Among the scholars we work with are the two today.  Fatemeh Haghighatjoo is a visiting scholar at the center.  She was a member of Iran’s parliament from 2000 to 2004 and was widely known as a leader of the reform movement.  She has been a valued member of the MIT community since arriving in September.

Vali Nasr is professor of national security studies at the Naval Postgraduate School in Monterrey, California.  Vali holds his Ph.D. from MIT and has published widely on Iran, including two books that are coming out this year, one of them this week:  Democracy in Iran: History and the Quest for Liberty, published by Oxford, and The Shia Revival:  How Conflicts Within Islam Will Shape the Future, to be published by Norton.

During the Q & A we will also have the benefit of a translator, Ali Mostashari, an old MIT friend, who will help Fatemeh a little bit.

With that, let me turn our program over to Vali Nasr.

Vali Nasr

Thank you, John, and thank you, Joanne, for your introductions and for inviting me to this session.  It’s a great pleasure being here.

As you mentioned, we all know that Iran has fast become the primary foreign policy challenge facing the United States.  The nuclear issue has escalated, and now the Iran file is sitting at the United Nations, and all kinds of scenarios are being debated.

This is a multifaceted subject.  I won’t go into every aspect of it, as I want to leave time for us to have a discussion.  I want to focus on at least one question about what has changed since last year. Why, first of all, has the escalation occurred over the course of the past year?  What has changed in the scenario that bears on whether or not it can be resolved?

In some ways, you could say nothing has changed, that Iran is determined to pursue the course of enrichment, whether for civilian or for military purposes, and the West is determined that all is negotiable other than enrichment on Iranian soil.  Technically, you could say that the lines were drawn a long time back, and the two were set on a course that eventually would end up at the Security Council in the United Nations.

Alternatively, probably one of the most important developments is really the election in Iran last June of the president, Mahmoud Ahmadinejad, which has changed, if you will, the context very significantly.  I think that, in large and small ways, is one of the reasons why we are where we are.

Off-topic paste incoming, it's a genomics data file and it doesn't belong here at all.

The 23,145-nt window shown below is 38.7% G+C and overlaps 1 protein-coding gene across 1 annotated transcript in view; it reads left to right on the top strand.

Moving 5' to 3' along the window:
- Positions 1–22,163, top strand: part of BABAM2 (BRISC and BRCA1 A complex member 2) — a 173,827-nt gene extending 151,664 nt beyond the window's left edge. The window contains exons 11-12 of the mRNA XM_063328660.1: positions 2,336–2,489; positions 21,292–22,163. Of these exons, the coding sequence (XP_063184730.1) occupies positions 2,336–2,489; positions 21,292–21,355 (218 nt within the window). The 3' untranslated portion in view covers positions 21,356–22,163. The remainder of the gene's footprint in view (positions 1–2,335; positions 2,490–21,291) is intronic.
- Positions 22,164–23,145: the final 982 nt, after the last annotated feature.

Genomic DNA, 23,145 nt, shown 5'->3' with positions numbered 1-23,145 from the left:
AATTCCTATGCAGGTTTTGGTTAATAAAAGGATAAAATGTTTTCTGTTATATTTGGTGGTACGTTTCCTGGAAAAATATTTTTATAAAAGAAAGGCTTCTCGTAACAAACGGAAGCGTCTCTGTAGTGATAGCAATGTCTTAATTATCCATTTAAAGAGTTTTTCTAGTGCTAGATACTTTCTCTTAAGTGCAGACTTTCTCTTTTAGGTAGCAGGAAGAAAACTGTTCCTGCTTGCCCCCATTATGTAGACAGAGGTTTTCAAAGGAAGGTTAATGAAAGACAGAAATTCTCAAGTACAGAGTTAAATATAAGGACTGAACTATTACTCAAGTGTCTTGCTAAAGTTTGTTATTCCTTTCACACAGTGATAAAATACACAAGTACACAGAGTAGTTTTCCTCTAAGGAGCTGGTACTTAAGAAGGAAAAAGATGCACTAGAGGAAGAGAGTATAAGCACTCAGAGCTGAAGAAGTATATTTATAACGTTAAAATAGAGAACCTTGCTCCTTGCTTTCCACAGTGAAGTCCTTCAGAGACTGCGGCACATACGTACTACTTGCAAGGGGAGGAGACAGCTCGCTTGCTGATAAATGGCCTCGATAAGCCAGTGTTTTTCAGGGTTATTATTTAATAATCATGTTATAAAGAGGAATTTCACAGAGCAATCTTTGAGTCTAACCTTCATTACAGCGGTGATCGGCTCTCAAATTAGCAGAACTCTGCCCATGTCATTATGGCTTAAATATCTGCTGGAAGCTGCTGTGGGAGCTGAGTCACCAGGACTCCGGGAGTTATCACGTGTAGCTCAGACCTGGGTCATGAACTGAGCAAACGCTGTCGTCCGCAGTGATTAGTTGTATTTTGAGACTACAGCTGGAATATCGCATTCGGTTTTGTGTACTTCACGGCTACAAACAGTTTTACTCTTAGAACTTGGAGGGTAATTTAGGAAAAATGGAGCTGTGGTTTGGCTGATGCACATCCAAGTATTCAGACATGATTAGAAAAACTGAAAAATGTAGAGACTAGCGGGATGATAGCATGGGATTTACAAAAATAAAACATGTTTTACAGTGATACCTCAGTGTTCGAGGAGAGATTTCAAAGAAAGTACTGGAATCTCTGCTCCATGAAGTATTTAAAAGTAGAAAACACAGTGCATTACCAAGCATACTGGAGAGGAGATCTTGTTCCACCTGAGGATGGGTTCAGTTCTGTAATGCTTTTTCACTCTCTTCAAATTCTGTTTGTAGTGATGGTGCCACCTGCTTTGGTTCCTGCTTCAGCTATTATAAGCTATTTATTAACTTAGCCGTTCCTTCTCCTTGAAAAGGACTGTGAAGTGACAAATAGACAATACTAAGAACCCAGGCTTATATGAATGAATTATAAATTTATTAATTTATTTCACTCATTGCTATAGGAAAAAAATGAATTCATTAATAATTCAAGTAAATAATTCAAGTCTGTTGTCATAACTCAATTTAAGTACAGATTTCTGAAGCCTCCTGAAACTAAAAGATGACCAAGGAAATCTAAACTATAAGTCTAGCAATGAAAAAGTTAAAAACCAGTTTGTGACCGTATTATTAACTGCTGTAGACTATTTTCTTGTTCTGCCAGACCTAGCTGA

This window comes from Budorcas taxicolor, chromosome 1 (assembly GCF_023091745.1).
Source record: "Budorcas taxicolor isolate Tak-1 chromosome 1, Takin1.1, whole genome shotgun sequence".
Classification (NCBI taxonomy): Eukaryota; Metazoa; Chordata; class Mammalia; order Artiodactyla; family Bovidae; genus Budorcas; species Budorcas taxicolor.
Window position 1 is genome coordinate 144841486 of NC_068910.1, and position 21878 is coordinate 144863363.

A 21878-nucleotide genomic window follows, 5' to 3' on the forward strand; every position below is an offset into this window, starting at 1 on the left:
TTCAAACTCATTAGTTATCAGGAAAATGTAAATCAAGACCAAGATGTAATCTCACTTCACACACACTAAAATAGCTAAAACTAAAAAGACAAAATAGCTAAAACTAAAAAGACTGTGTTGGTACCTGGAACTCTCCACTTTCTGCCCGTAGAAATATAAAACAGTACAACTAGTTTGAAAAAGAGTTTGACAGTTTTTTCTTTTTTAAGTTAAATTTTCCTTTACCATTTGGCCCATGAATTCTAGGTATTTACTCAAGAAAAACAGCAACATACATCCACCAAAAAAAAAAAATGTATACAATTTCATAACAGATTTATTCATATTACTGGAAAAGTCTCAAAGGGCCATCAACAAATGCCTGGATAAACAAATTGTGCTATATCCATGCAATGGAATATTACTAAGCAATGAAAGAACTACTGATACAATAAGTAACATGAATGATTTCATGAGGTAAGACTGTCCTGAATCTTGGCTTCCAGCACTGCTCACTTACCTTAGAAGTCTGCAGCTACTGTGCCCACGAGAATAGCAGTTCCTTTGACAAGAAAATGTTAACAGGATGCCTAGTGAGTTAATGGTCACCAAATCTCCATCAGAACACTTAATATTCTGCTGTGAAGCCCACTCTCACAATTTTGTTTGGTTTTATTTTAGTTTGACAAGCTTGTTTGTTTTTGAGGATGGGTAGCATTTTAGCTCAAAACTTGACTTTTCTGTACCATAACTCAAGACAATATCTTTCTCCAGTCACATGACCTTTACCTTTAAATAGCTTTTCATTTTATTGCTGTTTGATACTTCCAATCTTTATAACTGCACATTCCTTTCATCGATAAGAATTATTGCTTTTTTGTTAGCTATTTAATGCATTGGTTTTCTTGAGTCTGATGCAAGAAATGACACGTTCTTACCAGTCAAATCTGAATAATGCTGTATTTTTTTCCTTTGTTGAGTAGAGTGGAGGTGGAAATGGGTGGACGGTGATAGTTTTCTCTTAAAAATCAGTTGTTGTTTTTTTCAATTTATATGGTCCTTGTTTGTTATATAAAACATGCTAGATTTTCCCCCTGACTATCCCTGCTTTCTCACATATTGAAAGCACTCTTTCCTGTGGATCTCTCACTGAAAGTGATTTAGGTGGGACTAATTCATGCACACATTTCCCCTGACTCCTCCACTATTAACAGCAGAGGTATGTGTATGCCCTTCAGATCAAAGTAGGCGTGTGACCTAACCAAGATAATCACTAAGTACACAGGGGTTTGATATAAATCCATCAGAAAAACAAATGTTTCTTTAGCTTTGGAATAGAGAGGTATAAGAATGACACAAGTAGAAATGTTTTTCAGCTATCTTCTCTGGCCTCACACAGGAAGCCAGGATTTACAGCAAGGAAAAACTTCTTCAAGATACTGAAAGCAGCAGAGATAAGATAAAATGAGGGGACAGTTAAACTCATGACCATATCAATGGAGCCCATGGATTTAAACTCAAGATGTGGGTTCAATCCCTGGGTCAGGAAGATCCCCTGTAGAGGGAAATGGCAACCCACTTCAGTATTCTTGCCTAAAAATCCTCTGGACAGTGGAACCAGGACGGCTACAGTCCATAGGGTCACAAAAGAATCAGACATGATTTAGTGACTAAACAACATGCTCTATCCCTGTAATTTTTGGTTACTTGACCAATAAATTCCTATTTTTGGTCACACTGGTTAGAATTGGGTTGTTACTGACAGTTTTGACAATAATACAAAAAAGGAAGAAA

At the least, it has made Iran’s case a lot more difficult internationally.  Ahmadinejad’s attacks on Israel, particularly beyond the traditional attacks on Israel to question to the Holocaust and the existence of the state of Israel, have made it more difficult to talk in a, quote/unquote, sanitized, rational way about whether or not Iran should have nuclear technology capability.

Beyond this, there are changes that also occurred as a consequence of Ahmadinejad taking over.  One was the purge of the existing professionals, particularly within the Iranian Foreign Ministry, that were handling the nuclear negotiations.  Actually, the demise of the professionals is reflected in many things, including the text of the letter that he wrote to the president, which clearly did not benefit from traditional diplomatic advice.

But beyond that, for instance, the group of Iranian ambassadors in Europe, who, in conjunction with the Iranian ambassador at the United Nations, were essentially the contact group with the Europeans—all were largely expelled, including the people under them.  The sole survivor in this group was the current Iranian ambassador at the United Nations, but his influence was also largely dwarfed.

This obviously has changed the complete environment of decision making and the environment of negotiations.

There is a new team that has taken over, with a new attitude, with a new policy, and with very little experience either in foreign policy or in what has gone on.

Secondly, the entire approach that was adopted by Iran before June of 2005 was believed to have failed.  The reason for that is that the Iranians put forward a proposal which detailed what they were willing to agree to, including intrusive inspections and snap inspections, but not giving up the right to enrich on Iranian soil.  This proposal was given to the European Three who were engaged in negotiations with Iran.

The Europeans gave basically a two-page response, which did not engage any aspect of the proposal and was seen in Iran to have been written in a haughty, quote/unquote, colonial way.  As a consequence, the Iranian pragmatic negotiators lost face.  In fact, I remember one of them saying, “I don’t know what the Europeans would have gained by essentially completely undermining the sensible pragmatics.”